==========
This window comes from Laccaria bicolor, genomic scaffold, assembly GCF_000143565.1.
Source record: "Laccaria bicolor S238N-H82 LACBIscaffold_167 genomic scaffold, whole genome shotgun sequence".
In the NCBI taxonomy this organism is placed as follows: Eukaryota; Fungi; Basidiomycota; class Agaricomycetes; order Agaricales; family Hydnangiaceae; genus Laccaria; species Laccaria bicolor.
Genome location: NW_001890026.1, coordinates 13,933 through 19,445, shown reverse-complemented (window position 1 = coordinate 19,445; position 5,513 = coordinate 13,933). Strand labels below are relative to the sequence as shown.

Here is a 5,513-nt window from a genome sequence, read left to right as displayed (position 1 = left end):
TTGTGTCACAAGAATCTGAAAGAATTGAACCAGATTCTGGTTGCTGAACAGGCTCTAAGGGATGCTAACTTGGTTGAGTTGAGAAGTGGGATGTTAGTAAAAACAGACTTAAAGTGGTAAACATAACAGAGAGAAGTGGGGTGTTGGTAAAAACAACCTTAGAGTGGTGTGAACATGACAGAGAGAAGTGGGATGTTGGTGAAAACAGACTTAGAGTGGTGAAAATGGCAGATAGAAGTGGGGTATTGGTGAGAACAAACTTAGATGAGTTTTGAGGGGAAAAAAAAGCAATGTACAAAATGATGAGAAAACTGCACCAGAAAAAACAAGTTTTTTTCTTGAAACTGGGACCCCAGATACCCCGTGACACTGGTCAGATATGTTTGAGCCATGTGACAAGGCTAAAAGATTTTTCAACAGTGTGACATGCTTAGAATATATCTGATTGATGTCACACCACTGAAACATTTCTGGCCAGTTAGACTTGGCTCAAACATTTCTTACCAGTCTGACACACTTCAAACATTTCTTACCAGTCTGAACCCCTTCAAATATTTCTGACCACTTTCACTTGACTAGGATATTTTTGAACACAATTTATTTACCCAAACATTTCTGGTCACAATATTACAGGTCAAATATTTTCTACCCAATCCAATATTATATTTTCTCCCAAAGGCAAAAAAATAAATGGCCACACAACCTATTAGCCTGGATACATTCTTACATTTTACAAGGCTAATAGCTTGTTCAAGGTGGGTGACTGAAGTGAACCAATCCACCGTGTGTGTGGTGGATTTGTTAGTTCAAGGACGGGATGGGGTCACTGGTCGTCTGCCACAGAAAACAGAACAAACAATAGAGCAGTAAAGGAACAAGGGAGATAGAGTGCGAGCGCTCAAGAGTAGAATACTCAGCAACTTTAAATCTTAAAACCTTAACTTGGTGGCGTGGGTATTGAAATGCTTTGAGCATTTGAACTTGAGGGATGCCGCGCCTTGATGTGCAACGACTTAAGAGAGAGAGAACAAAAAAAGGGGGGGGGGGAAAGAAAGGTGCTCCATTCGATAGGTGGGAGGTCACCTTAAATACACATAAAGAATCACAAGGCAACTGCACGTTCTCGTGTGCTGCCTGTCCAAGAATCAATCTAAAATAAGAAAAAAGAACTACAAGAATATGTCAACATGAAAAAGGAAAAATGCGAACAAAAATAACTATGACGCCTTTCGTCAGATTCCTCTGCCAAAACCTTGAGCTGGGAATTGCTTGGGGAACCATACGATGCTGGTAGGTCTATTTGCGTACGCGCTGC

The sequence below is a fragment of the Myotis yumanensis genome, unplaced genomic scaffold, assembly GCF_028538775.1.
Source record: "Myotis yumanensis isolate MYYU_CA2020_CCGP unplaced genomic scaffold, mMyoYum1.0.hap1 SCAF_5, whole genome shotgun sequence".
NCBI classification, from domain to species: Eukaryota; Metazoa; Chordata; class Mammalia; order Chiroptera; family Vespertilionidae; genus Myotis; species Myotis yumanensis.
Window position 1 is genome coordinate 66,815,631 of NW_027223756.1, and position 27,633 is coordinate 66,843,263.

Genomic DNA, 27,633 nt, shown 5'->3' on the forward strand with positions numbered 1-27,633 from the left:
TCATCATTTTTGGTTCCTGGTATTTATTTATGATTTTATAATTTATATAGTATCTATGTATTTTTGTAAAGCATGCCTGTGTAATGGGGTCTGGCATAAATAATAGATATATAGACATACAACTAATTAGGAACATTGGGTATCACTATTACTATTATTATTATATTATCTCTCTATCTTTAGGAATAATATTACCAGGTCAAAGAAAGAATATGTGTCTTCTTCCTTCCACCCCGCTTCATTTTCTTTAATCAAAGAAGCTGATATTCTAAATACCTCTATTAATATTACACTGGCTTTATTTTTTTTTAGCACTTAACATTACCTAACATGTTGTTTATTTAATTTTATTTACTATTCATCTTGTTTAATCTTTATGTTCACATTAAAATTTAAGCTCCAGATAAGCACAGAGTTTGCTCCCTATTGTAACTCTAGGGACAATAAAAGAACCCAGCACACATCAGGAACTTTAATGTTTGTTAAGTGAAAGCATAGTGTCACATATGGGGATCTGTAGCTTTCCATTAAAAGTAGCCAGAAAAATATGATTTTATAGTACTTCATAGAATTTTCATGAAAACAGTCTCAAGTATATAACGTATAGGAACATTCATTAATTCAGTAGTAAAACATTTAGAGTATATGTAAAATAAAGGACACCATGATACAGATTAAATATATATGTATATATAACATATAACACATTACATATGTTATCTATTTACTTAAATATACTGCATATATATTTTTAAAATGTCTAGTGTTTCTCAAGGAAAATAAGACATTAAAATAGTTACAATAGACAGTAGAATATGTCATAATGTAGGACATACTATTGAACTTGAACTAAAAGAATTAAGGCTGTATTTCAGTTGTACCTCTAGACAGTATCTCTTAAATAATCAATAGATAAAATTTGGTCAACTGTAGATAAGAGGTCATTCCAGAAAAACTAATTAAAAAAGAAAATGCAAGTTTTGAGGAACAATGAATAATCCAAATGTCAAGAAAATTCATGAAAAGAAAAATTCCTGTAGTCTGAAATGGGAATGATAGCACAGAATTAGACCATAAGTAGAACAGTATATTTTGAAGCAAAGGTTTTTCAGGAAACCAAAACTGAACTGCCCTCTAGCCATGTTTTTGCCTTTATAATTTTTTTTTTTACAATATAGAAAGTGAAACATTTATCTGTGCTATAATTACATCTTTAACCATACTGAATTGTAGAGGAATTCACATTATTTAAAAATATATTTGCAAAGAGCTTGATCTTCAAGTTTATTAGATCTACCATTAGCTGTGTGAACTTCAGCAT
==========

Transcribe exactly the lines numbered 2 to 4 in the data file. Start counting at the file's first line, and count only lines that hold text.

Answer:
Source record: "Laccaria bicolor S238N-H82 LACBIscaffold_167 genomic scaffold, whole genome shotgun sequence".
In the NCBI taxonomy this organism is placed as follows: Eukaryota; Fungi; Basidiomycota; class Agaricomycetes; order Agaricales; family Hydnangiaceae; genus Laccaria; species Laccaria bicolor.
Genome location: NW_001890026.1, coordinates 13,933 through 19,445, shown reverse-complemented (window position 1 = coordinate 19,445; position 5,513 = coordinate 13,933). Strand labels below are relative to the sequence as shown.